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Discussion Starter · #1 ·
I purchased a stove wire, 8-3 with ground. When I opened up the sleeve I was surprised to see the ground is tiny compared to the Red, White, and Black.

It must be okay, else they wouldn't sell/have it that way but can someone explain why the ground wire can be so small compared to the other wires? Thanks!
 

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Civil Engineer
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5,832 Posts
A little bit of terminology may help. A wire is a single conductor, either stranded or solid, and either insulated or bare. A cable is an assembly of two or more wires, covered with an outer sheath. Wires may be aluminum or copper. From your description, you purchased an 8/3 cable with ground. The two hots are red and black, the neutral is white, and the ground is often green (can be bare copper with some types of cable). The ground is typically one size smaller than the conductor, since the ground is NOT considered a current carrying conductor, NEC allows the ground to be smaller than the conductors. The ground only carries current in a fault condition.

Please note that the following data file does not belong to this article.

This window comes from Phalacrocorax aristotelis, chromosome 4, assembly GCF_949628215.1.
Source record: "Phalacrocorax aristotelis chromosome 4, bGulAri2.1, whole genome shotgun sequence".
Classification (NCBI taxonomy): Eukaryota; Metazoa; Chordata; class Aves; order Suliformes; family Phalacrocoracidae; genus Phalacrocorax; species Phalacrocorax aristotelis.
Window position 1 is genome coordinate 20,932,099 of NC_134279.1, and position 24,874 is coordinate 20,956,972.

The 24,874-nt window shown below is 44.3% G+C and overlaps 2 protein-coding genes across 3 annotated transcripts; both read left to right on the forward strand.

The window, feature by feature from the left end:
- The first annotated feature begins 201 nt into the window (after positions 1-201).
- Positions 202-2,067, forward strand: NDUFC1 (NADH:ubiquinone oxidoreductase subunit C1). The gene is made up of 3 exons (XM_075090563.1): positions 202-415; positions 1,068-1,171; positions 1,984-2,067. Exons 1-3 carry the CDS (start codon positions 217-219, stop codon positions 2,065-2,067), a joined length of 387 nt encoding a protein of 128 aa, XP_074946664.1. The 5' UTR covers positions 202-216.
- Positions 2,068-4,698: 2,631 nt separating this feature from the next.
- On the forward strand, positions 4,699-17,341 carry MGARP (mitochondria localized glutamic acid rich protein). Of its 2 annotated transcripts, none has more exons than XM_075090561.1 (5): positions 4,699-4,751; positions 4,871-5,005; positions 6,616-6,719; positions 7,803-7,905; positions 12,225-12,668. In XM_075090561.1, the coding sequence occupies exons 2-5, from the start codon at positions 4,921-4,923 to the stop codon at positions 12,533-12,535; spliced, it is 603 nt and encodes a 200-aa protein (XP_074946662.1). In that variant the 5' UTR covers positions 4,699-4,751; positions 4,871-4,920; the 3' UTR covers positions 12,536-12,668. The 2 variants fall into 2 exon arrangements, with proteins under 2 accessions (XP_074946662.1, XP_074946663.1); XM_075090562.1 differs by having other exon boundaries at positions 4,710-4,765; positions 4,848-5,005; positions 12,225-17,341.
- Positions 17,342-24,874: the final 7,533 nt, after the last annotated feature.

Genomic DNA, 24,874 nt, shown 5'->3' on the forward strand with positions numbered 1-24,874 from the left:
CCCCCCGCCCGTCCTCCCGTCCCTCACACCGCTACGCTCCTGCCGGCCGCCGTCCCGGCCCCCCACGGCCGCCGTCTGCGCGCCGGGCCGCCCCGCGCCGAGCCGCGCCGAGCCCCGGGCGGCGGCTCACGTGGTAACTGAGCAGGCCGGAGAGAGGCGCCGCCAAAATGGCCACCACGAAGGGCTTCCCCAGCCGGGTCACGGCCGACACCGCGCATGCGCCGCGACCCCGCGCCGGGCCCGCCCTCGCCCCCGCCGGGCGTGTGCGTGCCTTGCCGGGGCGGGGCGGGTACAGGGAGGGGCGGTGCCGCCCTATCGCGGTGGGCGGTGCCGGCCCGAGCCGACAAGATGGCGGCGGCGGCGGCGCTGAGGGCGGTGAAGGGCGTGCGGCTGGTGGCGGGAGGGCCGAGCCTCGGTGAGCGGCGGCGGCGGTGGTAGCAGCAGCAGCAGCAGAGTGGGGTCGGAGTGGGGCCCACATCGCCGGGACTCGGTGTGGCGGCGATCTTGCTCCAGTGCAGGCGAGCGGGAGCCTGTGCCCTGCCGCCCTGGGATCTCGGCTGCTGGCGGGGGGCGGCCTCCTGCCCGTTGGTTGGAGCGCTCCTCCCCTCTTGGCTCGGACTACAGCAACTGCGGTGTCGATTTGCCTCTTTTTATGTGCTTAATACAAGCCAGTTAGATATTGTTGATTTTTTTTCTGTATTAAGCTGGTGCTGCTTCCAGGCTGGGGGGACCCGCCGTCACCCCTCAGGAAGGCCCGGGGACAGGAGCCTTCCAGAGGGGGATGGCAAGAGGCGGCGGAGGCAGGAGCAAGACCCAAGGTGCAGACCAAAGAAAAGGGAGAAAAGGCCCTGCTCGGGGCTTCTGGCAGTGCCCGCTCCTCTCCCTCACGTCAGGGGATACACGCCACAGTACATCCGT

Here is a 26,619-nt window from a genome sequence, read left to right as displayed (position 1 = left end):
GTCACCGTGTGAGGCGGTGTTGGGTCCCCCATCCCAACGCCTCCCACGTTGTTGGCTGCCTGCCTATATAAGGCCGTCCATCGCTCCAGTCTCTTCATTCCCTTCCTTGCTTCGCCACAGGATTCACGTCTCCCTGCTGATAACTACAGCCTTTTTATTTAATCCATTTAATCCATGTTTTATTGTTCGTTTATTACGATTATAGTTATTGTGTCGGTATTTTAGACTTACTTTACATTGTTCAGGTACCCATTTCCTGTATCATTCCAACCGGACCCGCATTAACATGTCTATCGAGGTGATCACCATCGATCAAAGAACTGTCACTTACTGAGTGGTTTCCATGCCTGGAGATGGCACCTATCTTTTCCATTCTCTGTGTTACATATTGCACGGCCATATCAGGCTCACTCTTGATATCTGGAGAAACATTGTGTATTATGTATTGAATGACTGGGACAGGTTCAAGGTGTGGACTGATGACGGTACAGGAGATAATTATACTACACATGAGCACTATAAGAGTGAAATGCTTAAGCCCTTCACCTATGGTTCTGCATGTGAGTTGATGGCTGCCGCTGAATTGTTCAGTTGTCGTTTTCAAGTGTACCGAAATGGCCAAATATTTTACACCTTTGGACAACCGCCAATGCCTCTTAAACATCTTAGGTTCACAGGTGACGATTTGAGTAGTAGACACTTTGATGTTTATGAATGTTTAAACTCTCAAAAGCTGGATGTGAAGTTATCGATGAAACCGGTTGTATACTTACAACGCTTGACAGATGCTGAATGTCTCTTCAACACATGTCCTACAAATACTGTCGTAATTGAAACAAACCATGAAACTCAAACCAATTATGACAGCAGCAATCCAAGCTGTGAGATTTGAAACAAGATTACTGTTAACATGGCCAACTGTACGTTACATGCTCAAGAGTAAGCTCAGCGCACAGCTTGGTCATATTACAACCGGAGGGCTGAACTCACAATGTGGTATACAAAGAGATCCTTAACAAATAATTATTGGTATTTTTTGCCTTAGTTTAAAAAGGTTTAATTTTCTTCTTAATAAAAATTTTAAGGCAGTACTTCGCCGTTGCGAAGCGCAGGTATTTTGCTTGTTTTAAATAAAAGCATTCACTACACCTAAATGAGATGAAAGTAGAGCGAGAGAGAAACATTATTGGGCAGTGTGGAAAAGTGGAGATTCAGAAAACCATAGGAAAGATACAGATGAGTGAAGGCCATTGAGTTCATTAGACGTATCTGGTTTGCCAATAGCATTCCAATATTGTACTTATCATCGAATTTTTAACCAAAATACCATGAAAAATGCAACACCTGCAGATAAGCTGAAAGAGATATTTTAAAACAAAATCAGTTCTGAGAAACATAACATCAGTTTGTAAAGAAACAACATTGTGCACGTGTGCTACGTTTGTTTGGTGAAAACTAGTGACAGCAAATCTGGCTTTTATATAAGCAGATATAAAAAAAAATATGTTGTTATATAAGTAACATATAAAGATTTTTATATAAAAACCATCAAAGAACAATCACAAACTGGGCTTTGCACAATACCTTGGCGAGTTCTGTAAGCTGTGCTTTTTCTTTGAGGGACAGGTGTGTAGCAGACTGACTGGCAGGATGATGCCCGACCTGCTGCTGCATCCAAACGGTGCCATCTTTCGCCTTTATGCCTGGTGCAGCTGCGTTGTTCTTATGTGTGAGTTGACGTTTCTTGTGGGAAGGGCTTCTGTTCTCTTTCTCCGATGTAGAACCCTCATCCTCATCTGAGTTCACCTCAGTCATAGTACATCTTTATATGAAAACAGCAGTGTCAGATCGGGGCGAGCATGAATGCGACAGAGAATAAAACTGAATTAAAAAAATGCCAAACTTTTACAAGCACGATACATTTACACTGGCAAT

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Licensed Electrical Cont.
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The ground is typically one size smaller than the conductor,
This is not so. The ground can and is anywhere from the same to several sizes smaller that the circuit conductors.
 
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